Posts Tagged ‘corporate social responsibility’

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Cardosystems – Can Cellphones Make Popcorn?

May 6, 2009

By watching TV yesterday I have discovered the show called “Rude Tube” on channel E4, which I found very amusing. Basically, Alex Zane, a British comedian,  presents the most popular viral videos that have ever been shown on the Internet. On their web page, individuals can leave comments and rate videos, but they must sign up, as only registered members are able to leave a comment. A good way for a TV channel to take advantage of the numerous opportunities delivered by the World Wide Web in order to become more interactive. E4 have also achieved great success by launching a feed on Twitter, reporting the latest news of the popular TV series “Skins” and hit 10,000 followers in one day. You can follow them as well by clicking here. Skins is a British award winning TV series that tells the life stories of a group of teenagers living in Bristol.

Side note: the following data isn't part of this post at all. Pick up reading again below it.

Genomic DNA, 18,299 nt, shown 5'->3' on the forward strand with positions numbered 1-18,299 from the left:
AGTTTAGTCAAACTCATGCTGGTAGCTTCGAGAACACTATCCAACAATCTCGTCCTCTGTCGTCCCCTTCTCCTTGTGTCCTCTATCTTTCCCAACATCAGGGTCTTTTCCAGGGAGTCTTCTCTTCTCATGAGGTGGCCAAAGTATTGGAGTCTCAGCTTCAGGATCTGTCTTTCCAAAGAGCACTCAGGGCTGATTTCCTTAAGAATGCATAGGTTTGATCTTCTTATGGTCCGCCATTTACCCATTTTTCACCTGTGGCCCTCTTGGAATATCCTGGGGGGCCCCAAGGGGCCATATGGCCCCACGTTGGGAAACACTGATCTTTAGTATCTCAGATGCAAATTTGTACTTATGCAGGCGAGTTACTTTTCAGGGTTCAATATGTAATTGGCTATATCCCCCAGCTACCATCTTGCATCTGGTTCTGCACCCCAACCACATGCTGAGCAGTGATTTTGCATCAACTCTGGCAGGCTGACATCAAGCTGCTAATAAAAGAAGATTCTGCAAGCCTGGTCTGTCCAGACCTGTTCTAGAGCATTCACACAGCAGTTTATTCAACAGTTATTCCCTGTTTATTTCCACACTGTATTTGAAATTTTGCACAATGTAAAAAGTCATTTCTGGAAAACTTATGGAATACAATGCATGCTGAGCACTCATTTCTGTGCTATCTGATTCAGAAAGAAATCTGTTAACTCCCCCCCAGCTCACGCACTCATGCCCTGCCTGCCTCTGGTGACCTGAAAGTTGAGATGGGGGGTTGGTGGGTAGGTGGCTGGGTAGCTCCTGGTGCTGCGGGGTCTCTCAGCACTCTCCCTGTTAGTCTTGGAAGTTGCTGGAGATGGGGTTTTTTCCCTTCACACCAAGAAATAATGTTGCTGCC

However, one of the clips was the one, which all of you must have seen or heard about at some point. Once more, video sharing has served as a new media tool to create awareness. The original video shows four French people having a few kernels of maize on a table, surrounded by their mobile phones. Now they make all their phones ring simultaneously, and the kernels puff into popcorn. After a while a series of other cases from  additional countries appeared to make it look like like people tested it all over the world, but watch it yourself:

This video has currently 12, 869, 303 views on video sharing site Dailymotion, since it was released online in May 2008. For those of you who do not know it yet, it was all fake. The videos were part of a guerilla marketing campaign made by the American organisation Cardosystems, who tried to promote their headphones with new Bluetooth technology. The idea behind it was to encourage people to use headphones rather than the phone itself. In an interview with CNN the CEO of Cardosystems as well as founder of the campaign, Abraham Glezerman reveals all the secrets: